The palate is well-balanced with citrus-fresh apricot and orange zest on the entry. It is precise and vigorous with dried mango. Good concentration of fruit and good acidity.
Chateau Guiraud is one of the wineries in France located in Grave. It was classified as Premier Cru Classe by Sauternes and Barsac in 1855. The “Noble House of Bayle " used to be estate's name when it belonged to the Mons Saint-Poly family. In 22 February 1766, a Bordeaux Protestant businessman, Pierre Guiraud, spent lage amount of money to buy this winery. On his death in 1799 his son Louis succeeded him. It was under Louis Guiraud that the estate was saved from a severe devaluation which had begun in 1793, becoming a famous chateau well known for its wine. On his death in 1837, his son Pierre-Aman inherited a well-established property, with a good reputation in the wine industry. In 1846, the winery was sold to a consortium of Depons. In the 1855 Classification, Chateau Guiraud was declared a Premier Cru, ranked ninth out of 21 properties that existed at the time. Solar sadly lacked the financial head necessary to cope with this responsibility, and he quickly frittered away his inheritance. By 1861 his position was untenable, and had no choice other than to sell his winery, the next owners being the Bernard family. Bernard family was very rich, their resultant wealth meant that the winery was not short of new investment. This was a golden era for the winery. The wines received great accolades and the reputation of the estate blossomed. The Bernards arranged two daughters to marry with the Maxwell family, the winery eventually came in 1910 to be under the direction of James Maxwell. However, because of some disastrous vintages coupled with war and depression forced them. The winery was then sold to the next character Paul C?sar Rival. During the World War II, the winery was occupied by German forces. Following the end of the conflict, Rival's pre-war enthusiasm for life seemed to fail him, and he gradually distanced himself from the rest of the world. And the wines were pale shadows of their former selves. In 1981, the winery was acquired by the Narby family. Under the direction from Hamilton Narby, the winery has seen an unprecedented level of investment, refurbishment, repair and re-equipping. In 2006, Robert Peugeot and three wine makers bought the winery. They signed the contract on 20 july and became the new owner of Chateau Guiraud.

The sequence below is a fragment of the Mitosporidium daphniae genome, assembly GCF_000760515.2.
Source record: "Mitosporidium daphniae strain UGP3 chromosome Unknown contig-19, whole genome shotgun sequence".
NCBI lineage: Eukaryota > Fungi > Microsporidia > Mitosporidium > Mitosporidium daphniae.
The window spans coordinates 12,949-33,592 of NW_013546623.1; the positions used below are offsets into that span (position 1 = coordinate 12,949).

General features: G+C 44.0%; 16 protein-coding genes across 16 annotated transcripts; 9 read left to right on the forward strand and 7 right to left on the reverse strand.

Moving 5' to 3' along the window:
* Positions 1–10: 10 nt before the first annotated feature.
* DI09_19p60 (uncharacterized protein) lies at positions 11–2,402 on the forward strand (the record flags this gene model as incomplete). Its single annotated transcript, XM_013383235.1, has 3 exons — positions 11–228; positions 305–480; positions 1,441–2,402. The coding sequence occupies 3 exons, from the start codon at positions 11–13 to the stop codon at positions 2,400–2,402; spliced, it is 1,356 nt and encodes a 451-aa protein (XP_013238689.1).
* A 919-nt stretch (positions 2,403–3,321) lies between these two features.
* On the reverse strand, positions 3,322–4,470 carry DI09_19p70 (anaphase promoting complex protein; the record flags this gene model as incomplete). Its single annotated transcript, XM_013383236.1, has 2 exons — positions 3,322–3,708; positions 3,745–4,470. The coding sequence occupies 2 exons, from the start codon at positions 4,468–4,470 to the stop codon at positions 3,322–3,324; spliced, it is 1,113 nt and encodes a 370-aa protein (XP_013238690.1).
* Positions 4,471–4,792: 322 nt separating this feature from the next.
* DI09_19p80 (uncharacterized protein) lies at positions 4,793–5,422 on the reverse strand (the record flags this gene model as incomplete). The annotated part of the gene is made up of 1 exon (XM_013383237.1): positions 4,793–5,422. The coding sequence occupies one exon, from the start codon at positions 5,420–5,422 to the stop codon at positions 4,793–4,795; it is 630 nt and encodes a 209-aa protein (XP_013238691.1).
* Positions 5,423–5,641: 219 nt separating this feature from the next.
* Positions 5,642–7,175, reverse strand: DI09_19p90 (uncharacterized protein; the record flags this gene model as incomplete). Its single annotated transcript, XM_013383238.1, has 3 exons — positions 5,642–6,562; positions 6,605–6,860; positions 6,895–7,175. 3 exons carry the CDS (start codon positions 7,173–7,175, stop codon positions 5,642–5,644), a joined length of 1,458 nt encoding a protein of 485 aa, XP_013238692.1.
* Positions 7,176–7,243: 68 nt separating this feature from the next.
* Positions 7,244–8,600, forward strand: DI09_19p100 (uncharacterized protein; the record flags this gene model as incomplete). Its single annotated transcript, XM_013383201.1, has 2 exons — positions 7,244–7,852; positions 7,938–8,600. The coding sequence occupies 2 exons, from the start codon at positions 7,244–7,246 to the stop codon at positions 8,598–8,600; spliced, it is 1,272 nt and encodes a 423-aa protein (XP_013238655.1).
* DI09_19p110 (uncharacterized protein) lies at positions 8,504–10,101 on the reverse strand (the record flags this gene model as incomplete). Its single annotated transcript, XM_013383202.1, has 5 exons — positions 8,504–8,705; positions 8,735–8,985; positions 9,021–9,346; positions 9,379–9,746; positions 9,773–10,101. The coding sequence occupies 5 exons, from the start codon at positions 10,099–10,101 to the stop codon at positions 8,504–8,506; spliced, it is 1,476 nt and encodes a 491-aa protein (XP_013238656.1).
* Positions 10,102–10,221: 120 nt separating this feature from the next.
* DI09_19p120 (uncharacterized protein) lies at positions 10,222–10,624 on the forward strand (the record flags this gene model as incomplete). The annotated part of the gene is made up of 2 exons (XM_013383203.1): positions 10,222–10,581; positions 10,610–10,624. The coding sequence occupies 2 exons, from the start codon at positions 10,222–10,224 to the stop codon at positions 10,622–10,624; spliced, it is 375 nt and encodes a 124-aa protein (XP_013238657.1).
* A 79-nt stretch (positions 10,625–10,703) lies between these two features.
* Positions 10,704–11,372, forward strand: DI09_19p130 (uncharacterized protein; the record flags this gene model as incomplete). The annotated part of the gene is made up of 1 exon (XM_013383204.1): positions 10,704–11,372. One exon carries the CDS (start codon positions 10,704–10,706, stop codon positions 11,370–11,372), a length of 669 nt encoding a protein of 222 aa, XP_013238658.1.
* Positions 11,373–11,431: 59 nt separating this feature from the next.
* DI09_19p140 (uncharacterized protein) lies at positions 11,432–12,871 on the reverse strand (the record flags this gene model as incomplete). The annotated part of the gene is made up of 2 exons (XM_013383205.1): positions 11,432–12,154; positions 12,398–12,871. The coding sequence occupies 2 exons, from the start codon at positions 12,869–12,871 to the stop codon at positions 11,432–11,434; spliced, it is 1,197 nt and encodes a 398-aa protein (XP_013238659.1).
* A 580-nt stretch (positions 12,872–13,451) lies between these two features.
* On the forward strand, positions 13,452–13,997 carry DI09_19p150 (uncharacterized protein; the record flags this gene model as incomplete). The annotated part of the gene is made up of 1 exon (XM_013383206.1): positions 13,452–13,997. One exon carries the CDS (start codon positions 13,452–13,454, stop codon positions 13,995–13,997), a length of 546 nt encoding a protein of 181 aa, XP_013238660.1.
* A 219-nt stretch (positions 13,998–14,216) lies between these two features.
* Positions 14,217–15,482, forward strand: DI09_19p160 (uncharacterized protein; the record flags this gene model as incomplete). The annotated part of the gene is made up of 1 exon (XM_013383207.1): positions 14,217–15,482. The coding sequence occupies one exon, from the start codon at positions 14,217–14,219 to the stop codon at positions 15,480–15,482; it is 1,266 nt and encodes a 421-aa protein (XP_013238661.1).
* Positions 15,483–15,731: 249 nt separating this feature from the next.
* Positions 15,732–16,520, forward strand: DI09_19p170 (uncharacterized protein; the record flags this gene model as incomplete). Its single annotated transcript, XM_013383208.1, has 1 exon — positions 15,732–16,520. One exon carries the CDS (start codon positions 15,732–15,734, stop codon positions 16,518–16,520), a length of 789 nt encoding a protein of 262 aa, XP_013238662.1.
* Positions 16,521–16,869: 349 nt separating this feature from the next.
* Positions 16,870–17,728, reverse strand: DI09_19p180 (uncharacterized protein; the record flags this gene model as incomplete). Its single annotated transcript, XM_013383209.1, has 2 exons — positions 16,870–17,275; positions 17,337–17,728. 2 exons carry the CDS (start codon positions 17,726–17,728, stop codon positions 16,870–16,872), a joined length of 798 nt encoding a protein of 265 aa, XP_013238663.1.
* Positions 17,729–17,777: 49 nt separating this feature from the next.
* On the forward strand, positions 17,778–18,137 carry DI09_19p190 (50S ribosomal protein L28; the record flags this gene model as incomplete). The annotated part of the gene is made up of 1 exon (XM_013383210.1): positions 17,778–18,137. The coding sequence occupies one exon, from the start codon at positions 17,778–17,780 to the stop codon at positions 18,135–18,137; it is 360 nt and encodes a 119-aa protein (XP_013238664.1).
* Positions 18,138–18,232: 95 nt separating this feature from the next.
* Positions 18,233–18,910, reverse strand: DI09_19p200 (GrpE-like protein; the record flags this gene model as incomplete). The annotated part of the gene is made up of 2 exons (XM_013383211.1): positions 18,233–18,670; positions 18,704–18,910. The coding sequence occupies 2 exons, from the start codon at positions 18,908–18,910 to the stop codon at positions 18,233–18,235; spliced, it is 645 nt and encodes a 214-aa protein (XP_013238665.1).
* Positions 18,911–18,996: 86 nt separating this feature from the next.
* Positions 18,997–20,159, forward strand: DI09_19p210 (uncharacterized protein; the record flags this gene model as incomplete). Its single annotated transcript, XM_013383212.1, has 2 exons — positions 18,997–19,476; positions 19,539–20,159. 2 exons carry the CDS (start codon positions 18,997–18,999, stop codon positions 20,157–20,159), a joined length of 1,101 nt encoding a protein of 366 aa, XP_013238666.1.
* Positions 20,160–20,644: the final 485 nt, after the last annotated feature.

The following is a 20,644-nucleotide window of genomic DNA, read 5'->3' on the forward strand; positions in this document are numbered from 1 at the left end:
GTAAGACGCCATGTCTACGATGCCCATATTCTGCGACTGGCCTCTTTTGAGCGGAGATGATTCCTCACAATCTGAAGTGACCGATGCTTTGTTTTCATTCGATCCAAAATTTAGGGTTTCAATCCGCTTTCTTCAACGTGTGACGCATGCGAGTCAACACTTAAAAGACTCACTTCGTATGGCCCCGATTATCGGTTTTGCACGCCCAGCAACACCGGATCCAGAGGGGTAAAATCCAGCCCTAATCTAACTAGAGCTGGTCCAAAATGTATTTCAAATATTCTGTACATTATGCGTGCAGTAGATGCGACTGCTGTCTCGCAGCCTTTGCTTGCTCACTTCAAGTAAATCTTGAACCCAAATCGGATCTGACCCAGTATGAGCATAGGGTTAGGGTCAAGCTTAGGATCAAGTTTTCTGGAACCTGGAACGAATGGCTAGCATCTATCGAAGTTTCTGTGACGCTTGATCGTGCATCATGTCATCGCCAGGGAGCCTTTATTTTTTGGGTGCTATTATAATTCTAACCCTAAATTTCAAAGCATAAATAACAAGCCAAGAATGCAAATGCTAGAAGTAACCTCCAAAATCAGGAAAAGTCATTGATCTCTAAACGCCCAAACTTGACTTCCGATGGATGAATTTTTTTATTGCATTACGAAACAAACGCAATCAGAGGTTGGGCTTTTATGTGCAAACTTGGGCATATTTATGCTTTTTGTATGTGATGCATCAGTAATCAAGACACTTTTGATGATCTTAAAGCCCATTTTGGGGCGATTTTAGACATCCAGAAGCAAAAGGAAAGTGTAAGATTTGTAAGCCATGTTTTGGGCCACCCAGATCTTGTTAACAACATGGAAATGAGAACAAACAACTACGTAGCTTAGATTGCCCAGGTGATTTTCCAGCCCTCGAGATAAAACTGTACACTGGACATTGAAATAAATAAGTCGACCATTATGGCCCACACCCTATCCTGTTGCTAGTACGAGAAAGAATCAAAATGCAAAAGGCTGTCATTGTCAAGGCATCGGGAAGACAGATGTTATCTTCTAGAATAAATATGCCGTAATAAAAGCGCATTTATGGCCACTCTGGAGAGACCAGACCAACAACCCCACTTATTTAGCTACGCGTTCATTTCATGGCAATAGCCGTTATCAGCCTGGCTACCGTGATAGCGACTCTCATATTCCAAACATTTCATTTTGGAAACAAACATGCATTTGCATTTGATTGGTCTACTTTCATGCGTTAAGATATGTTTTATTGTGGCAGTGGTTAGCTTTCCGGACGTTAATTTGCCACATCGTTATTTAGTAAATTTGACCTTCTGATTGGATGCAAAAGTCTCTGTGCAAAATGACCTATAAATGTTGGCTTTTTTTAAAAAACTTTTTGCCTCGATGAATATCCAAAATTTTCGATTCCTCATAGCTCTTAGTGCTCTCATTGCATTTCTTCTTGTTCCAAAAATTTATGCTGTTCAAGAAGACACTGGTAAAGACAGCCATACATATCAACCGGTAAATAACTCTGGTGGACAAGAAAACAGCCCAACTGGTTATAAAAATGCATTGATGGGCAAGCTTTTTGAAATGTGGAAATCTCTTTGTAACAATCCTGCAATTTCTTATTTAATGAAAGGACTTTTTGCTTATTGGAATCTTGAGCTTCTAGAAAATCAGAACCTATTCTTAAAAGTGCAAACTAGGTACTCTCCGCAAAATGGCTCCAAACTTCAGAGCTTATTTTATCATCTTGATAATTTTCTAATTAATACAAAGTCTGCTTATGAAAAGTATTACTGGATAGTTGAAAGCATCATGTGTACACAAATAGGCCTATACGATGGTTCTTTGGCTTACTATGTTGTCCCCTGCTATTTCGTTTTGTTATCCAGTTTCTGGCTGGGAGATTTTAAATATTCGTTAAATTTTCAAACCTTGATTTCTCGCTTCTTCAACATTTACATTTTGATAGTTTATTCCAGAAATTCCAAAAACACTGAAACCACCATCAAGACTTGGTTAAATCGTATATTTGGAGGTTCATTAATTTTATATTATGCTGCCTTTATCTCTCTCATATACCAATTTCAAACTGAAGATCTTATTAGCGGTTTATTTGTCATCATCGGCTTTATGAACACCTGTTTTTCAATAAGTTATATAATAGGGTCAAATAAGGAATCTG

Chateau Guiraud 2009